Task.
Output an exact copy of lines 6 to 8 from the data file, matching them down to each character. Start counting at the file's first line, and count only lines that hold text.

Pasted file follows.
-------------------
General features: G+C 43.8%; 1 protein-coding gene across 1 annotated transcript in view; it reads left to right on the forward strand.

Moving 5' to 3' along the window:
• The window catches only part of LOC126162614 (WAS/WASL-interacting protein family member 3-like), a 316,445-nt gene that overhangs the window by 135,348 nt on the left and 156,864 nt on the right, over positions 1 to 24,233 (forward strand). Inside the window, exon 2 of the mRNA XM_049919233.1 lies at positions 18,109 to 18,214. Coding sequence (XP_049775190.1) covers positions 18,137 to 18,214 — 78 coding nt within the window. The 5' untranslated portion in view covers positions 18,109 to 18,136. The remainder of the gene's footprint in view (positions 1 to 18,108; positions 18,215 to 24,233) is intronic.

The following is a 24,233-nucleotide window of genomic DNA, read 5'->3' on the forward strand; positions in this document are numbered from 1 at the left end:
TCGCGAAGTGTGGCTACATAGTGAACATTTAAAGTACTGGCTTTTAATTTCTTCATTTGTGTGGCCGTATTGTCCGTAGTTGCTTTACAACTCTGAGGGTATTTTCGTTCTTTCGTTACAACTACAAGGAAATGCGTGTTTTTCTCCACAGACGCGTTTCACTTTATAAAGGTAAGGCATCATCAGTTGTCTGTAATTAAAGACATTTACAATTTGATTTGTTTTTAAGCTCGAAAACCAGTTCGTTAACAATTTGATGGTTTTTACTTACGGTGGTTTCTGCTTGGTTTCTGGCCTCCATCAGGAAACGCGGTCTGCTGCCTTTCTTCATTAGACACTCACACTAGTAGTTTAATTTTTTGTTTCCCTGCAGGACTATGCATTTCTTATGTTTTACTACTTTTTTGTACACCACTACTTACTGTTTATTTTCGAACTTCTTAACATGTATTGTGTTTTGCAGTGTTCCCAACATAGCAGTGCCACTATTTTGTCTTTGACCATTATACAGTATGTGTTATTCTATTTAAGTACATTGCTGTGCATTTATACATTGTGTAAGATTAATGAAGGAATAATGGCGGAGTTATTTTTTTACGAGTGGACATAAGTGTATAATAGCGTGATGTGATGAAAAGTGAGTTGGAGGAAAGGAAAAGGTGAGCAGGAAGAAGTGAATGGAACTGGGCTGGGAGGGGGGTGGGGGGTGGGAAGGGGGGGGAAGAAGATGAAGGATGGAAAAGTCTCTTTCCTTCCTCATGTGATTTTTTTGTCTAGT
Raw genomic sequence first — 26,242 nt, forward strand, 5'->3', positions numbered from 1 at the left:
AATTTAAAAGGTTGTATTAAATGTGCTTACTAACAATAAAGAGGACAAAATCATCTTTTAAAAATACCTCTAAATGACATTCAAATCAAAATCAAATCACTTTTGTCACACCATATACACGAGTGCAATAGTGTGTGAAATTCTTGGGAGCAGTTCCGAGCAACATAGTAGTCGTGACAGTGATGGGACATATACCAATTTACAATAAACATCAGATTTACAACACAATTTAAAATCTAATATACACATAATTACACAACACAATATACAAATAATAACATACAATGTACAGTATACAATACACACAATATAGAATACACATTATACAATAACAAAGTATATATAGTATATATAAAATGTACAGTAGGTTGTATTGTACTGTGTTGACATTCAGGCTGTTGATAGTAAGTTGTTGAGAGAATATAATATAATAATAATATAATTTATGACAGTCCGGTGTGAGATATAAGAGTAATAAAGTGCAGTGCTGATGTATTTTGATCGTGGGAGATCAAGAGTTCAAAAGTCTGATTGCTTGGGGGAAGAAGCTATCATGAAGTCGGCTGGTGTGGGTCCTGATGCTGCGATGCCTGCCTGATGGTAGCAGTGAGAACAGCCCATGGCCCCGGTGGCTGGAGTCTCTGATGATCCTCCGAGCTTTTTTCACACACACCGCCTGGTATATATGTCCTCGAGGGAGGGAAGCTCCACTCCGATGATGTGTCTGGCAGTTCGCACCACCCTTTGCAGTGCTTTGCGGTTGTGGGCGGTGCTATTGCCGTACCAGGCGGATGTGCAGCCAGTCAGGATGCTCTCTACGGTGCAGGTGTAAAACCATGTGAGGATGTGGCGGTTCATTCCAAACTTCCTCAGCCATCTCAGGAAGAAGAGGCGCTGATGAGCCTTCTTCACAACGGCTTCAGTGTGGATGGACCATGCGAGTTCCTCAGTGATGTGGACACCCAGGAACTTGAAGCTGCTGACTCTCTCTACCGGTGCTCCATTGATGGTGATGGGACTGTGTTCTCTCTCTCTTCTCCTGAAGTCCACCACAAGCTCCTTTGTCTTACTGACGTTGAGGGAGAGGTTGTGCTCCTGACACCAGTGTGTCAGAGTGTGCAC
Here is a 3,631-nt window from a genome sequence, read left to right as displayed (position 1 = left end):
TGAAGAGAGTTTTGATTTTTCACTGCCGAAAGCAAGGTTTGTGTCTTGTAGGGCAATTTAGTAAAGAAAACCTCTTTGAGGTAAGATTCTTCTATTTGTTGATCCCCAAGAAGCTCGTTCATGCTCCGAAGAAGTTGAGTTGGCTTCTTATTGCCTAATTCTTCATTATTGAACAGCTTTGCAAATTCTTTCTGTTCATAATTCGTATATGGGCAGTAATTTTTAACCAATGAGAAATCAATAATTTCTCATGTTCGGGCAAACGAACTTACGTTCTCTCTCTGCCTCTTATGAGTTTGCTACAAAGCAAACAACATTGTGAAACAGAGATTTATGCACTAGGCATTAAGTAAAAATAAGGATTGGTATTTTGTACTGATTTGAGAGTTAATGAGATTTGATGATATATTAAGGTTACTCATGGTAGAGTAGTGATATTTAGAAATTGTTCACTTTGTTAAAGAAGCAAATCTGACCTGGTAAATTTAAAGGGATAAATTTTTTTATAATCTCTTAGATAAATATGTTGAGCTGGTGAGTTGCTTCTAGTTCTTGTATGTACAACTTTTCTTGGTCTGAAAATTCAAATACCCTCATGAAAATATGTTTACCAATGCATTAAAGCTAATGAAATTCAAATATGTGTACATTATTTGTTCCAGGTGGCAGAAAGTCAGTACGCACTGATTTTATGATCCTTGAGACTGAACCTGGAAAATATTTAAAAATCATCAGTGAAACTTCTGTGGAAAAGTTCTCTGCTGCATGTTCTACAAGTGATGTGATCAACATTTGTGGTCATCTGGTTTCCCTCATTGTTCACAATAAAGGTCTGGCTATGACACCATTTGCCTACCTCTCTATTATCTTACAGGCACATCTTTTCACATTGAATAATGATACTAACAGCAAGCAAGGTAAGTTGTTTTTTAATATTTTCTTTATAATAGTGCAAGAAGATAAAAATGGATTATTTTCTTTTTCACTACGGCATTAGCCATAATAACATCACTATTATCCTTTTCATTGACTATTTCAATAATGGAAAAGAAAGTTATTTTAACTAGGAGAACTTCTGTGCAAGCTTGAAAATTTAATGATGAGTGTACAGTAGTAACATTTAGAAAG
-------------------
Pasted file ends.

Raw genomic sequence first — 26,242 nt, forward strand, 5'->3', positions numbered from 1 at the left:
AATTTAAAAGGTTGTATTAAATGTGCTTACTAACAATAAAGAGGACAAAATCATCTTTTAAAAATACCTCTAAATGACATTCAAATCAAAATCAAATCACTTTTGTCACACCATATACACGAGTGCAATAGTGTGTGAAATTCTTGGGAGCAGTTCCGAGCAACATAGTAGTCGTGACAGTGATGGGACATATACCAATTTACAATAAACATCAGATTTACAACACAATTTAAAATCTAATATACACATAATTACACAACACAATATACAAATAATAACATACAATGTACAGTATACAATACACACAATATAGAATACACATTATACAATAACAAAGTATATATAGTATATATAAAATGTACAGTAGGTTGTATTGTACTGTGTTGACATTCAGGCTGTTGATAGTAAGTTGTTGAGAGAATATAATATAATAATAATATAATTTATGACAGTCCGGTGTGAGATATAAGAGTAATAAAGTGCAGTGCTGATGTATTTTGATCGTGGGAGATCAAGAGTTCAAAAGTCTGATTGCTTGGGGGAAGAAGCTATCATGAAGTCGGCTGGTGTGGGTCCTGATGCTGCGATGCCTGCCTGATGGTAGCAGTGAGAACAGCCCATGGCCCCGGTGGCTGGAGTCTCTGATGATCCTCCGAGCTTTTTTCACACACACCGCCTGGTATATATGTCCTCGAGGGAGGGAAGCTCCACTCCGATGATGTGTCTGGCAGTTCGCACCACCCTTTGCAGTGCTTTGCGGTTGTGGGCGGTGCTATTGCCGTACCAGGCGGATGTGCAGCCAGTCAGGATGCTCTCTACGGTGCAGGTGTAAAACCATGTGAGGATGTGGCGGTTCATTCCAAACTTCCTCAGCCATCTCAGGAAGAAGAGGCGCTGATGAGCCTTCTTCACAACGGCTTCAGTGTGGATGGACCATGCGAGTTCCTCAGTGATGTGGACACCCAGGAACTTGAAGCTGCTGACTCTCTCTACCGGTGCTCCATTGATGGTGATGGGACTGTGTTCTCTCTCTCTTCTCCTGAAGTCCACCACAAGCTCCTTTGTCTTACTGACGTTGAGGGAGAGGTTGTGCTCCTGACACCAGTGTGTCAGAGTGTGCAC
Here is a 3,631-nt window from a genome sequence, read left to right as displayed (position 1 = left end):